If you’ve ever engaged in an exercise program you know there’s lots of them out there. Amongst the workout jungle of Yoga, Insanity, aerobics ect…there’s one I discussed in detail with fitness expert Justin Rundle called CrossFit. So what exactly is CrossFit? CrossFit describes its strength and conditioning program as “constantly varied, high intensity, functional movement,” with the stated goal of improving fitness. There’s always the definition then there’s the reality of an exercise program. I hope you enjoy Justin’s article on this challenging strength and conditioning program
As my wife and I have contemplated the decision to try CrossFit over the past few years, there have always been a few lingering questions holding us back. Will CrossFit interfere with our mass building regimen for bodybuilding? Are their injury preventive techniques taught during CrossFit workouts and exercises? Also, what are the odds of the two of us being able to compete in an event as big as the CrossFit Games? Unfortunately, we bought into some of the negative hysteria surrounding CrossFit and from that we allowed our own inflated concerns to hold us back in the past. However, this was the year for change! Even though we did not start CrossFit until a week ago, we did change our mindset for a more powerful and positive attitude (thanks to books like The Secret, Power of Positive Thinking and The Four Agreements) embracing positive motivation and a new determination to conquer life goals. One of these goals, to embrace CrossFit to its fullest!
Recently, we have been attending local CrossFit classes, starting with CrossFit 509 then CrossFit Spokane. So far, we love it! Our first concern listed above is no longer an issue. Due to our long history as athletes and fitness professionals, we are starting CrossFit with an adequate amount of lean mass and muscle maturity. We are in a prime position to be molded into elite CrossFitters. With the overall demands of the workouts and blend of training day to day, we do not believe we will lose much ground if we want to continue competing in Men’s Physique (men’s physique is a much leaner look then typical bodybuilders) and Women’s Figure. In fact, due to the variation of workouts as well as the incorporated power lifts, we will probably improve our muscularity. We are still adding some of our original lifting routines to CrossFit, but working on the appropriate blend to not interfere with optimal recovery time.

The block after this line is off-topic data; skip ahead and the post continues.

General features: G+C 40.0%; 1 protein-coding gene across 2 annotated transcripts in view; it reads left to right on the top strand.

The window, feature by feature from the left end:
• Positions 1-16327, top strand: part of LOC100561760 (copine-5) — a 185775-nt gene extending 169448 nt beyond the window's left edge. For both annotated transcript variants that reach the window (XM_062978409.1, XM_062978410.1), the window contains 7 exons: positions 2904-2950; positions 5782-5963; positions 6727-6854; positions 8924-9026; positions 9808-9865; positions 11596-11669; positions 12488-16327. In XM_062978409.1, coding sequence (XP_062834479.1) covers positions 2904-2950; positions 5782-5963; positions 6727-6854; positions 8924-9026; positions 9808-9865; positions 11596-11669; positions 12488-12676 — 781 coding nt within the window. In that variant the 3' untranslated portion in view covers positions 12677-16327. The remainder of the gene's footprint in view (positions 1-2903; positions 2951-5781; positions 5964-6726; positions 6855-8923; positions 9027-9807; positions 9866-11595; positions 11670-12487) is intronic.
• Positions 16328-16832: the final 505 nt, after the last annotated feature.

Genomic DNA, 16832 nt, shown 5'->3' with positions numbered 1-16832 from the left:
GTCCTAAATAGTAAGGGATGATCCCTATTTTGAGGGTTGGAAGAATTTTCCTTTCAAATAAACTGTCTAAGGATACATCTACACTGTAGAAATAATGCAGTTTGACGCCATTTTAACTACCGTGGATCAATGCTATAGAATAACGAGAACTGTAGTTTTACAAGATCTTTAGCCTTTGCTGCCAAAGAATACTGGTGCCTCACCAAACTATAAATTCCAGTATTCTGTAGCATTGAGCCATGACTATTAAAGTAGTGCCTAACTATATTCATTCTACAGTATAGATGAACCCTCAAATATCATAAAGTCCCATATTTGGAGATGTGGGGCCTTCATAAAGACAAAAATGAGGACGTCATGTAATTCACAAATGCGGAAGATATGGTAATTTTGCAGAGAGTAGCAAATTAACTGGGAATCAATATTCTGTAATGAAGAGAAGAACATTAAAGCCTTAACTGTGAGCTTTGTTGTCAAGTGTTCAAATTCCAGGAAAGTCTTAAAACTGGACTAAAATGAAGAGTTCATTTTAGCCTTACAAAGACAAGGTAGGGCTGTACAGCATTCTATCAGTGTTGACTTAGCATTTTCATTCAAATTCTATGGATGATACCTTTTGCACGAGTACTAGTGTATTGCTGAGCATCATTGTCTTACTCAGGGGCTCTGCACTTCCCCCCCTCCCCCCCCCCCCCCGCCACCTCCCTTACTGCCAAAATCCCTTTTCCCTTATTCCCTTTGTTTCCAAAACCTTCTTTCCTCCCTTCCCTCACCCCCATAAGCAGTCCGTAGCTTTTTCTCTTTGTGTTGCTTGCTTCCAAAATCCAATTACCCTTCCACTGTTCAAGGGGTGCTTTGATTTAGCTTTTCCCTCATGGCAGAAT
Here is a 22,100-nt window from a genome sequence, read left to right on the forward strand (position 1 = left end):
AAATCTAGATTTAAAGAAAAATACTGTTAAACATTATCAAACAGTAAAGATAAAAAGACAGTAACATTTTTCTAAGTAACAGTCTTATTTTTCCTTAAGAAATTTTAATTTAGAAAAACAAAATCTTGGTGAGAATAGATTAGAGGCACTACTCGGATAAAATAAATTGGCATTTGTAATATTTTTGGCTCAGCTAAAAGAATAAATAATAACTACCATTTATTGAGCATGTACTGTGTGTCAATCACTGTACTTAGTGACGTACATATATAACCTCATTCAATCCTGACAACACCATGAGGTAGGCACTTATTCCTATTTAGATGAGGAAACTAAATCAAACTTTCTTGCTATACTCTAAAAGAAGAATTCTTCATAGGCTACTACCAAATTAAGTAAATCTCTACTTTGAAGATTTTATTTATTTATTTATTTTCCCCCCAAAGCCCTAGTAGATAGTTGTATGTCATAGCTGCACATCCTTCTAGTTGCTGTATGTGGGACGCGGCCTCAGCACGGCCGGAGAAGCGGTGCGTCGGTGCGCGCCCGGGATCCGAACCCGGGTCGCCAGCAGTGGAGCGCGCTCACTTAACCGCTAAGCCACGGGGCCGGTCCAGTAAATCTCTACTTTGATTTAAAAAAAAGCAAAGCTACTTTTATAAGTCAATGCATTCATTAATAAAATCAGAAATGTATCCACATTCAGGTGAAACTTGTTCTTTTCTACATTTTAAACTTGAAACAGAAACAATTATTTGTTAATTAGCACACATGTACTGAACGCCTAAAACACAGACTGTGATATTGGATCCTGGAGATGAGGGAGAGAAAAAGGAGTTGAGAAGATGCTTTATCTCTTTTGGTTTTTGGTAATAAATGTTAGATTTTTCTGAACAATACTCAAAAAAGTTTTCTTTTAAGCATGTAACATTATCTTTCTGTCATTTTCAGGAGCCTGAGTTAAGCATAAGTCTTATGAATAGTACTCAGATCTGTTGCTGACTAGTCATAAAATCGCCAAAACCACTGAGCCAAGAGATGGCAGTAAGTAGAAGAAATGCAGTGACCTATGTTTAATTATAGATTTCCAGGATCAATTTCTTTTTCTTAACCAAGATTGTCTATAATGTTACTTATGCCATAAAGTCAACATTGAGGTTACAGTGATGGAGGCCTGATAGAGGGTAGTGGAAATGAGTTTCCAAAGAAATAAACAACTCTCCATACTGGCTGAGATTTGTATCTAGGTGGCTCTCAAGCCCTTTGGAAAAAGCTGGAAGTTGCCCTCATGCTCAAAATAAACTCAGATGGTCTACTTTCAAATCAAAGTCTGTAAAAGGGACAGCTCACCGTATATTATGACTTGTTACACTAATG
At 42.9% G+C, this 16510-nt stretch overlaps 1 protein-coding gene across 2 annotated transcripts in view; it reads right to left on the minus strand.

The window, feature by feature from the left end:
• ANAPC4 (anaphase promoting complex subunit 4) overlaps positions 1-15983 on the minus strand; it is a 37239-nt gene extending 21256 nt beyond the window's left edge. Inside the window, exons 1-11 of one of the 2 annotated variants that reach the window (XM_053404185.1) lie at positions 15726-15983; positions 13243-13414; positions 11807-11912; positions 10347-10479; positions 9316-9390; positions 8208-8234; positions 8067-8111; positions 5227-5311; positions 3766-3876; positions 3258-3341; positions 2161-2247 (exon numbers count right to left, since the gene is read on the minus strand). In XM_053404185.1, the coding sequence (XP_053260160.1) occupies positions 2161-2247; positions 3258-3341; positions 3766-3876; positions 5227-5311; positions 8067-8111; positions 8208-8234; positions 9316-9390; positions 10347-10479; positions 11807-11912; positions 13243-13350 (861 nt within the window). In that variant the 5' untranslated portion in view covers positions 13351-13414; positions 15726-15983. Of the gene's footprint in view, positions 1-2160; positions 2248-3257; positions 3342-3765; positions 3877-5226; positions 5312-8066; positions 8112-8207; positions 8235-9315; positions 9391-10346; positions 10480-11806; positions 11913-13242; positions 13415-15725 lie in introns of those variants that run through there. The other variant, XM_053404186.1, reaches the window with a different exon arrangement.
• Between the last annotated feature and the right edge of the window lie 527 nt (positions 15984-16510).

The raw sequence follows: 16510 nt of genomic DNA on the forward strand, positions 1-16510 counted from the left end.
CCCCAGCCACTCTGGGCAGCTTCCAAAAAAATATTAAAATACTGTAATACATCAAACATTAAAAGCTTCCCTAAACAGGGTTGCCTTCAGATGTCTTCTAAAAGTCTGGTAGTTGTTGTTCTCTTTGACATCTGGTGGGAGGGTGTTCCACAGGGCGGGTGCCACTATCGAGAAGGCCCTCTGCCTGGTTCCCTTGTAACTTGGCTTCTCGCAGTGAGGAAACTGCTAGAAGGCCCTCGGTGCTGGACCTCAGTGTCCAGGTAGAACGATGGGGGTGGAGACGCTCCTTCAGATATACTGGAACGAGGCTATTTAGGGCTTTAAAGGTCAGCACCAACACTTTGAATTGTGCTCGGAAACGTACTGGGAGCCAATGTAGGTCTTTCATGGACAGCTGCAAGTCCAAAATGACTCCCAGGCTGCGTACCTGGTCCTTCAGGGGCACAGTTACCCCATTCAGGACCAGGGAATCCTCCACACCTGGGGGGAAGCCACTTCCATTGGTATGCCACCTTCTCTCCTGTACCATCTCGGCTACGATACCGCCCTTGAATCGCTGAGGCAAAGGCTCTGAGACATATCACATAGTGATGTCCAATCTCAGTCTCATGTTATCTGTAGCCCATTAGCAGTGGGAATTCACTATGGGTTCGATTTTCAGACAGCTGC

What about preventing injury? I hear most of the exercises are high impact, or Olympic lifts? Well, both of these factors are true, but the workouts are scalable. Also, each workout consists of warm-up exercises geared towards flexibility and mobility. That being said, I have worked with clients in the past who have had some severe joint injuries prior to training. For them I would recommend building up to an adequate level of balanced total body strength. After that, they could go for it. As stated on www.crossfit.com, “The CrossFit program is designed for universal scalability making it the perfect application for any committed individual regardless of experience. We’ve used our same routines for elderly individuals with heart disease and cage fighters one month out from televised bouts. We scale load and intensity; we don’t change programs. The needs of Olympic athletes and our grandparents differ by degree not kind. Our terrorist hunters, skiers, mountain bike riders and housewives have found their best fitness from the same regimen.” For specific sports goals, I believe there are programs better tailored to the team sport athlete. However, for most fitness goals CrossFit is ideal.
One of the main factors that lead us to CrossFit is the growth of the sport and the visibility of CrossFit on ESPN for the Reebok CrossFit Games. Everyone should have fitness goals, no matter what those goals are. Without them, it’s difficult to stay healthy or strive for improvement. With CrossFit being scalable, the ultimate level of the sport is trying to qualify and compete in the games. We realize that a number of the movements require impeccable technique and routine practice, but if it were easy, it wouldn’t be worth it. Nor would it keep our attention.
Follow along as we dig deeper into CrossFit staple workouts and record our experiences and progress. If you have an urge to try CrossFit, go for it! You’ll never know until you try. Remember, everyone starts a new program at some basic level. So that being said, true triumph is self-improvement.
You can follow along at Rundle Performance Training: www.jrunfitpro.com, Facebook: Rundle Performance Training or Twitter: @JRUNFITPROoCOM.
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